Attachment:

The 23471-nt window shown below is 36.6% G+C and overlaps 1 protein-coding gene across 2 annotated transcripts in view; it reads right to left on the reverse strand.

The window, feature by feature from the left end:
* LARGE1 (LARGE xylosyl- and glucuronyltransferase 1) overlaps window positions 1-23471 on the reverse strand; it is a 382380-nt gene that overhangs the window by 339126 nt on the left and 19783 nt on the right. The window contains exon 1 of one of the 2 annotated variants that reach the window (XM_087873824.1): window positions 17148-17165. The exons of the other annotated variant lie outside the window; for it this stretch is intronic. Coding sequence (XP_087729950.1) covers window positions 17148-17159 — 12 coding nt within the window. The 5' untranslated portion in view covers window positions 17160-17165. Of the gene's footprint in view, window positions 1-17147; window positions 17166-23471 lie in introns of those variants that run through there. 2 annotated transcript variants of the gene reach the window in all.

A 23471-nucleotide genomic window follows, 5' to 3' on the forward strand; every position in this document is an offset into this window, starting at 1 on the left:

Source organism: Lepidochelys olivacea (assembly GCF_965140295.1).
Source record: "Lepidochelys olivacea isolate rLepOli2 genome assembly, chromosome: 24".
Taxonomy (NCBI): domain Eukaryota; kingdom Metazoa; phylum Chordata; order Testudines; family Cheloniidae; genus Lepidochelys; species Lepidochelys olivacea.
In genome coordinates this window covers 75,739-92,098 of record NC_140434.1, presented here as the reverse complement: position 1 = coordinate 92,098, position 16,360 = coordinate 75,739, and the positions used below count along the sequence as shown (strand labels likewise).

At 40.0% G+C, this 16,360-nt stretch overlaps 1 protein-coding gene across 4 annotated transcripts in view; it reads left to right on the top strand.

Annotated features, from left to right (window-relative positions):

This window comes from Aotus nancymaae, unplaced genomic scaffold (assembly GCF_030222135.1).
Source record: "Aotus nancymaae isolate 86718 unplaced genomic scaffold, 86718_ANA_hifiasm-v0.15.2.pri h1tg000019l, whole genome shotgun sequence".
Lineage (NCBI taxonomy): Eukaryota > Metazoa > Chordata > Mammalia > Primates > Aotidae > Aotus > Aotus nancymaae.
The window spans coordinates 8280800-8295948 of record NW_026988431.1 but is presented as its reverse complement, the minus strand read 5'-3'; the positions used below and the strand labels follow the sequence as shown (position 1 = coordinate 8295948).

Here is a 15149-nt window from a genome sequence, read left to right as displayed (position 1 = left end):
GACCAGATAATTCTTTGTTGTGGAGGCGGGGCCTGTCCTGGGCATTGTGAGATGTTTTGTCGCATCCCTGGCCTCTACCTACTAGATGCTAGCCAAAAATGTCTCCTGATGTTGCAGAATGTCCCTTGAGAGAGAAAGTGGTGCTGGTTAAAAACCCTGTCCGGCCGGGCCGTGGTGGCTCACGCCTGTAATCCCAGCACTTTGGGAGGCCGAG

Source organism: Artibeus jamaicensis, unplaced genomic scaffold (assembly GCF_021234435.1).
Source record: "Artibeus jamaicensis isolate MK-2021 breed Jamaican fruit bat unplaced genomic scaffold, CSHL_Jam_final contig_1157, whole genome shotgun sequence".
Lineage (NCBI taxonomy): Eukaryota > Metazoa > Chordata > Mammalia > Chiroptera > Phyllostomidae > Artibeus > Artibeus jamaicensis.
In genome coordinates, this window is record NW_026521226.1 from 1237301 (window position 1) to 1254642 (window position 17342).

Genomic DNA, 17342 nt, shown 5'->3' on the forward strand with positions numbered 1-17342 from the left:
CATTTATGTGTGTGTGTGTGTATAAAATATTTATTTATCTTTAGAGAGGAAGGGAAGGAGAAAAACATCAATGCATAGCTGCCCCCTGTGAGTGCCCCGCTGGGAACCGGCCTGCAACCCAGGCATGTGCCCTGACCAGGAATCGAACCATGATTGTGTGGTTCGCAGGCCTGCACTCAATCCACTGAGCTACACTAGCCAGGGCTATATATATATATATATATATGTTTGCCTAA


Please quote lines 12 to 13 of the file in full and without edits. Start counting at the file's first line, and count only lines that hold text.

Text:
Source record: "Aotus nancymaae isolate 86718 unplaced genomic scaffold, 86718_ANA_hifiasm-v0.15.2.pri h1tg000019l, whole genome shotgun sequence".
Lineage (NCBI taxonomy): Eukaryota > Metazoa > Chordata > Mammalia > Primates > Aotidae > Aotus > Aotus nancymaae.